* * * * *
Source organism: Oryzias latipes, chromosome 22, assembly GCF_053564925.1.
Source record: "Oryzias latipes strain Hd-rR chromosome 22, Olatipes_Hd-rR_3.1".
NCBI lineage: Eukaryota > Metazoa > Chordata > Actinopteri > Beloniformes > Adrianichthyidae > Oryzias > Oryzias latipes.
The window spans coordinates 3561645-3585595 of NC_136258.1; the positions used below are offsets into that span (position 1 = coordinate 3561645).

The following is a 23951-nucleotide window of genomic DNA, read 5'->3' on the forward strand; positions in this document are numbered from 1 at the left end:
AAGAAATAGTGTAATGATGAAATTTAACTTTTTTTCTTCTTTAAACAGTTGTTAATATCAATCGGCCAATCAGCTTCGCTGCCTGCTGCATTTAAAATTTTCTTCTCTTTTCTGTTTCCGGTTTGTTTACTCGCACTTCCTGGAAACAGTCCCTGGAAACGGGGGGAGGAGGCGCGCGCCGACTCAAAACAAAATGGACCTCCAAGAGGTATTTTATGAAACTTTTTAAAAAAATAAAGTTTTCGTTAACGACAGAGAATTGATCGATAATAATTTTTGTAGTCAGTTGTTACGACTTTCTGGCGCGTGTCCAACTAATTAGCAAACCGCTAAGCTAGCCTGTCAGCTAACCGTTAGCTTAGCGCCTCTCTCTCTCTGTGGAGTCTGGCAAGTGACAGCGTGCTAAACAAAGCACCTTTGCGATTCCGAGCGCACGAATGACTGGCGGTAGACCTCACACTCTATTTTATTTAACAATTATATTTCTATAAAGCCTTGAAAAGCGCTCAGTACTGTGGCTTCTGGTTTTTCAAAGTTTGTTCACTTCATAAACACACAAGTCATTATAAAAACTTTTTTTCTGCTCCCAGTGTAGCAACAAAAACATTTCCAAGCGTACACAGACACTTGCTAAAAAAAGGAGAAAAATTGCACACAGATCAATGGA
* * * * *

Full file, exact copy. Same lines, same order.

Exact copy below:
Source organism: Oryzias latipes, chromosome 22, assembly GCF_053564925.1.
Source record: "Oryzias latipes strain Hd-rR chromosome 22, Olatipes_Hd-rR_3.1".
NCBI lineage: Eukaryota > Metazoa > Chordata > Actinopteri > Beloniformes > Adrianichthyidae > Oryzias > Oryzias latipes.
The window spans coordinates 3561645-3585595 of NC_136258.1; the positions used below are offsets into that span (position 1 = coordinate 3561645).

The following is a 23951-nucleotide window of genomic DNA, read 5'->3' on the forward strand; positions in this document are numbered from 1 at the left end:
AAGAAATAGTGTAATGATGAAATTTAACTTTTTTTCTTCTTTAAACAGTTGTTAATATCAATCGGCCAATCAGCTTCGCTGCCTGCTGCATTTAAAATTTTCTTCTCTTTTCTGTTTCCGGTTTGTTTACTCGCACTTCCTGGAAACAGTCCCTGGAAACGGGGGGAGGAGGCGCGCGCCGACTCAAAACAAAATGGACCTCCAAGAGGTATTTTATGAAACTTTTTAAAAAAATAAAGTTTTCGTTAACGACAGAGAATTGATCGATAATAATTTTTGTAGTCAGTTGTTACGACTTTCTGGCGCGTGTCCAACTAATTAGCAAACCGCTAAGCTAGCCTGTCAGCTAACCGTTAGCTTAGCGCCTCTCTCTCTCTGTGGAGTCTGGCAAGTGACAGCGTGCTAAACAAAGCACCTTTGCGATTCCGAGCGCACGAATGACTGGCGGTAGACCTCACACTCTATTTTATTTAACAATTATATTTCTATAAAGCCTTGAAAAGCGCTCAGTACTGTGGCTTCTGGTTTTTCAAAGTTTGTTCACTTCATAAACACACAAGTCATTATAAAAACTTTTTTTCTGCTCCCAGTGTAGCAACAAAAACATTTCCAAGCGTACACAGACACTTGCTAAAAAAAGGAGAAAAATTGCACACAGATCAATGGA